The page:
TS Eliot, 50 years on

It’s 2015, the year of the Bullshit Centenary. One hundred years ago a young immigrant poet submitted his poem “The Triumph of Bullshit” for publication in a London avant‑garde magazine. The editor’s letter explaining his rejection of the work makes clear he decided to “stick to my naif determination to have no ‘Words ending in -Uck, -Unt and –Ugger’.” Probably the word “bullshit” was imported from the poet’s native US; but so far no one has found “bullshit” in print as a single word before 1915.

The young immigrant poet thought the rejection of his poem disappointingly puritanical. He was finding it hard to get his verse into print. Four years earlier, at the age of 22, he had completed his first masterpiece. Though he had shown it to a few friends in the US and had read it aloud to fellow students in England, in January 1915 it remained unpublished. At least one editor considered it borderline insane; another was “unable to make head or tail” of it. Its title was “The Love Song of J Alfred Prufrock”.

This year also marks the centenary of the first publication of TS Eliot’s most famous early poem. Prufrock’s “Love Song” first appeared in the US, tucked away towards the back of a small magazine, probably because the editor did not greatly care for it. Two years passed before this disconcerting poem was published in Eliot’s first book, but today most critics realise that it announces the arrival in verse of English-language literary modernism.

At Harvard, where Eliot did most of his studying, there will be an exhibition at the Houghton Library later this year to mark the centenary of Prufrock’s emergence in print. The US, long wary of Eliot as a sort of cultural traitor, is coming to terms with its greatest poet.

It remains to be seen how much attention will be paid to another, more solemn anniversary. Fifty years ago this month (after being nursed through bouts of ill health by his shrewd second wife, Valerie, who had been his secretary and who lived until 2012), TS Eliot died in London. He was by then no longer a young bullshitter but the incarnation of his art form. He was not just the most famous poet alive, but regarded (as many still regard him) as the finest poet of the 20th century. Internationally lauded, he had been awarded the Nobel prize, the Dante Gold Medal, the Goethe prize, the US Medal of Freedom and the British Order of Merit. Adults knew him as the poet not just of “Prufrock”, but also of The Waste Land and Four Quartets; theatre audiences had flocked to his plays such as Murder in the Cathedral and The Cocktail Party at the Edinburgh festival, in London and on Broadway; at home and at school, children relished “Macavity”, one of the poems from his Old Possum’s Book of Practical Cats, just as eagerly as later audiences have delighted in Cats, the musical based on those poems. On 4 February 1965 Eliot’s memorial service filled Westminster Abbey.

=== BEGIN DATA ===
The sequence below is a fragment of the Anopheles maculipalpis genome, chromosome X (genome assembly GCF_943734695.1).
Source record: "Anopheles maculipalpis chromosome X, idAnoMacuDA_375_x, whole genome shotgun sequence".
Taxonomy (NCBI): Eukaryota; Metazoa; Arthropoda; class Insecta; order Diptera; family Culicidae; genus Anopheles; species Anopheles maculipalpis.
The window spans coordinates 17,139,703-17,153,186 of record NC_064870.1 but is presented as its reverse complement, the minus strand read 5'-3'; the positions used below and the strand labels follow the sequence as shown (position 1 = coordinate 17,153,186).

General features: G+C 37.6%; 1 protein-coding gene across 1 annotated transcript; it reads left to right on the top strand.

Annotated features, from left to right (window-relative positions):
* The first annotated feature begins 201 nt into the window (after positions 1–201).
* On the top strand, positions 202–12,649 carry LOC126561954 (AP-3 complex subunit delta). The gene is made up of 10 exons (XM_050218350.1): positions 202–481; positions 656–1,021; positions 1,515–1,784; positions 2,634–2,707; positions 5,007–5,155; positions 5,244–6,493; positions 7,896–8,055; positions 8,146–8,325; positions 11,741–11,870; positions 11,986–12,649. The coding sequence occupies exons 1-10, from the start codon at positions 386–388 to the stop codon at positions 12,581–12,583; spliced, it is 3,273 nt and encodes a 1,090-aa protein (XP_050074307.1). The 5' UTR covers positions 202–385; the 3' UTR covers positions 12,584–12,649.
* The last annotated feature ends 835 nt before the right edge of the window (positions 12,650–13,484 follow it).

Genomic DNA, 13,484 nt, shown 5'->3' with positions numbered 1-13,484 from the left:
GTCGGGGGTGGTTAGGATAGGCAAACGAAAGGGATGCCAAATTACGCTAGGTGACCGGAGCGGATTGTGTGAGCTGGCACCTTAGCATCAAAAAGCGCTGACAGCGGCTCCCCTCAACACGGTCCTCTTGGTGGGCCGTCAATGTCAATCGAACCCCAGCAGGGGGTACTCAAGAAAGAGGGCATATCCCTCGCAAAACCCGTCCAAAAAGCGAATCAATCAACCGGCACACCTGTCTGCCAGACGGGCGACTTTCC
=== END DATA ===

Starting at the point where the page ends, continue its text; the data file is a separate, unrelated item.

Fifty years later, “difficult” remains the word most people attach to his verse. Yet we quote him: “Not with a bang but a whimper”, the last line of Eliot’s poem “The Hollow Men” is among the best-known lines of modern poetry. “April is the cruellest month” beginsThe Waste Land with unsettling memorability; no reader forgets the strangeness of the “patient etherised upon a table” at the start of “The Love Song of J Alfred Prufrock”. Eliot’s mastery of the pliancy of language gives his poetry an insistency of sound and image that seems ineradicable.

Yet, in writing his biography, I’ve come to realise the difficulty in reconciling the po-faced “Pope of Russell Square” (as the older Eliot came to be nicknamed) with the young immigrant poet of “The Triumph of Bullshit”. Was it simply that Eliot ossified as he aged? To some extent, yes, respectability clamped him into place; but he understood imaginative freedom. He both recognised and skewered in Four Quartets the routines of “eminent men of letters” who became “chairmen of many committees”. As a banker, then as a publisher, he worked at jobs where committees were de rigueur and he accomplished his work with aplomb. Yet part of him always sought an escape hatch, a way to elude his official self. His nephew Graham Bruce Fletcher remembers Uncle Tom taking him as a boy to a London joke shop in the 1960s. They bought stink bombs and let them off at the entrance of the Bedford Hotel, not far from Eliot’s workplace in Bloomsbury’s Russell Square. With a fit of giggles, Eliot put on a marked turn of speed as, Macavity-like, he and his nephew sped from the scene of the crime, Eliot twirling his walking stick “in the manner of Charlie Chaplin”.

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